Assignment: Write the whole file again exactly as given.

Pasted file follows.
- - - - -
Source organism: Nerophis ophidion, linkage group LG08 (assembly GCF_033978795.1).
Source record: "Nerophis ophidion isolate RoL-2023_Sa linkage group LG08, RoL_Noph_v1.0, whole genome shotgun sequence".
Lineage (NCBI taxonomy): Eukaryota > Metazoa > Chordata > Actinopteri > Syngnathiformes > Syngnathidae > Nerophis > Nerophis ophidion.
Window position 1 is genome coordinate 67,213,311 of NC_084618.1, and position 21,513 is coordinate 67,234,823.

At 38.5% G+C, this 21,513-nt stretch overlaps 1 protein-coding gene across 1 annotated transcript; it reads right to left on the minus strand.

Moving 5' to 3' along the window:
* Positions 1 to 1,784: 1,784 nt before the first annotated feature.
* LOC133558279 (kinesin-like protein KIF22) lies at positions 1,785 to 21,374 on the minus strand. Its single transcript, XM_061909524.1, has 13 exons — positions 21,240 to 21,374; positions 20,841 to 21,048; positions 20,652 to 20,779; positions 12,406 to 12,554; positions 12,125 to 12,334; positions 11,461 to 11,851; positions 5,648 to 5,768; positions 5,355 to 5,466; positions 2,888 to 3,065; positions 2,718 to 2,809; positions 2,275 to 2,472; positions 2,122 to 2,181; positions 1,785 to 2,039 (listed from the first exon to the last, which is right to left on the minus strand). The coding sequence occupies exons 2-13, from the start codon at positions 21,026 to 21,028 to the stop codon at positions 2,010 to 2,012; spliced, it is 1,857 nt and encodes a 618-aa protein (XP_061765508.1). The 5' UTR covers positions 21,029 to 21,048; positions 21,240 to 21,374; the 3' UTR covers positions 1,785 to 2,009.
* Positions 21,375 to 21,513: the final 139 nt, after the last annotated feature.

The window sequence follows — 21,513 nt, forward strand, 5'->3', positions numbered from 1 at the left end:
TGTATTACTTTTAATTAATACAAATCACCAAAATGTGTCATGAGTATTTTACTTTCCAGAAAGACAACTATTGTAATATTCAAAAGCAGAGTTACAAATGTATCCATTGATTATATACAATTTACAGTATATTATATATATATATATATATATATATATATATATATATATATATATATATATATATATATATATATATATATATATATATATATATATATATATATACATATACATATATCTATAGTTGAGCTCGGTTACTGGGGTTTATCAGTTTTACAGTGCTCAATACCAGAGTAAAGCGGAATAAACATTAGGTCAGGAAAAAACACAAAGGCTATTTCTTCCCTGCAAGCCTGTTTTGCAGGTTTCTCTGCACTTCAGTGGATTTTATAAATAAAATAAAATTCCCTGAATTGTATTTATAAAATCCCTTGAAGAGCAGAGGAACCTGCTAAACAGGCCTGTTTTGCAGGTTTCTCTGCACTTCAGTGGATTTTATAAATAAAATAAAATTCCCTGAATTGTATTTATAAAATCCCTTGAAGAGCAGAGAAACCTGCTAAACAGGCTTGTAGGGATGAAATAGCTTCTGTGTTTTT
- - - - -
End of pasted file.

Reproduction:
Source organism: Nerophis ophidion, linkage group LG08 (assembly GCF_033978795.1).
Source record: "Nerophis ophidion isolate RoL-2023_Sa linkage group LG08, RoL_Noph_v1.0, whole genome shotgun sequence".
Lineage (NCBI taxonomy): Eukaryota > Metazoa > Chordata > Actinopteri > Syngnathiformes > Syngnathidae > Nerophis > Nerophis ophidion.
Window position 1 is genome coordinate 67,213,311 of NC_084618.1, and position 21,513 is coordinate 67,234,823.

At 38.5% G+C, this 21,513-nt stretch overlaps 1 protein-coding gene across 1 annotated transcript; it reads right to left on the minus strand.

Moving 5' to 3' along the window:
* Positions 1 to 1,784: 1,784 nt before the first annotated feature.
* LOC133558279 (kinesin-like protein KIF22) lies at positions 1,785 to 21,374 on the minus strand. Its single transcript, XM_061909524.1, has 13 exons — positions 21,240 to 21,374; positions 20,841 to 21,048; positions 20,652 to 20,779; positions 12,406 to 12,554; positions 12,125 to 12,334; positions 11,461 to 11,851; positions 5,648 to 5,768; positions 5,355 to 5,466; positions 2,888 to 3,065; positions 2,718 to 2,809; positions 2,275 to 2,472; positions 2,122 to 2,181; positions 1,785 to 2,039 (listed from the first exon to the last, which is right to left on the minus strand). The coding sequence occupies exons 2-13, from the start codon at positions 21,026 to 21,028 to the stop codon at positions 2,010 to 2,012; spliced, it is 1,857 nt and encodes a 618-aa protein (XP_061765508.1). The 5' UTR covers positions 21,029 to 21,048; positions 21,240 to 21,374; the 3' UTR covers positions 1,785 to 2,009.
* Positions 21,375 to 21,513: the final 139 nt, after the last annotated feature.

The window sequence follows — 21,513 nt, forward strand, 5'->3', positions numbered from 1 at the left end:
TGTATTACTTTTAATTAATACAAATCACCAAAATGTGTCATGAGTATTTTACTTTCCAGAAAGACAACTATTGTAATATTCAAAAGCAGAGTTACAAATGTATCCATTGATTATATACAATTTACAGTATATTATATATATATATATATATATATATATATATATATATATATATATATATATATATATATATATATATATATATATATATATATATATATATATATACATATACATATATCTATAGTTGAGCTCGGTTACTGGGGTTTATCAGTTTTACAGTGCTCAATACCAGAGTAAAGCGGAATAAACATTAGGTCAGGAAAAAACACAAAGGCTATTTCTTCCCTGCAAGCCTGTTTTGCAGGTTTCTCTGCACTTCAGTGGATTTTATAAATAAAATAAAATTCCCTGAATTGTATTTATAAAATCCCTTGAAGAGCAGAGGAACCTGCTAAACAGGCCTGTTTTGCAGGTTTCTCTGCACTTCAGTGGATTTTATAAATAAAATAAAATTCCCTGAATTGTATTTATAAAATCCCTTGAAGAGCAGAGAAACCTGCTAAACAGGCTTGTAGGGATGAAATAGCTTCTGTGTTTTT